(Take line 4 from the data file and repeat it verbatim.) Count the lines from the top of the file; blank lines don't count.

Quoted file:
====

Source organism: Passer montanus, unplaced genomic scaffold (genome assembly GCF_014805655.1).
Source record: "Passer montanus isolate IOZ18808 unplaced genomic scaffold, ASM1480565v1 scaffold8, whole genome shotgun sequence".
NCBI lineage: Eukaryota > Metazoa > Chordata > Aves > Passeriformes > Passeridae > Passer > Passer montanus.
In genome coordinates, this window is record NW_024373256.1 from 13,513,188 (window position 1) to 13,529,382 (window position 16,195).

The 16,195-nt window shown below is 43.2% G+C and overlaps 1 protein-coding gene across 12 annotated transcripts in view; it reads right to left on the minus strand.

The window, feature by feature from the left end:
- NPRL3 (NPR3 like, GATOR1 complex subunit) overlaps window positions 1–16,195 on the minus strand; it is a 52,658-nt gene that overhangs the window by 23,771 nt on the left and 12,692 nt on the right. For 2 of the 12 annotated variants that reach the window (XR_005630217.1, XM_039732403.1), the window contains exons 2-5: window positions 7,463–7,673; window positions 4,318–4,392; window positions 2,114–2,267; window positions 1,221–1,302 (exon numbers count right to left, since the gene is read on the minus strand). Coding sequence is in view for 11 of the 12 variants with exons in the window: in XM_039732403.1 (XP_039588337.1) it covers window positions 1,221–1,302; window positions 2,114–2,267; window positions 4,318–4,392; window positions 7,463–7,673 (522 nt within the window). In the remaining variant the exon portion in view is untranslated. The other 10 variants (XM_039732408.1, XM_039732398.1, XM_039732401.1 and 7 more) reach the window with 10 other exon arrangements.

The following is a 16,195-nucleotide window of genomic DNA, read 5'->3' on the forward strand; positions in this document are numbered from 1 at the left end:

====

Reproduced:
In genome coordinates, this window is record NW_024373256.1 from 13,513,188 (window position 1) to 13,529,382 (window position 16,195).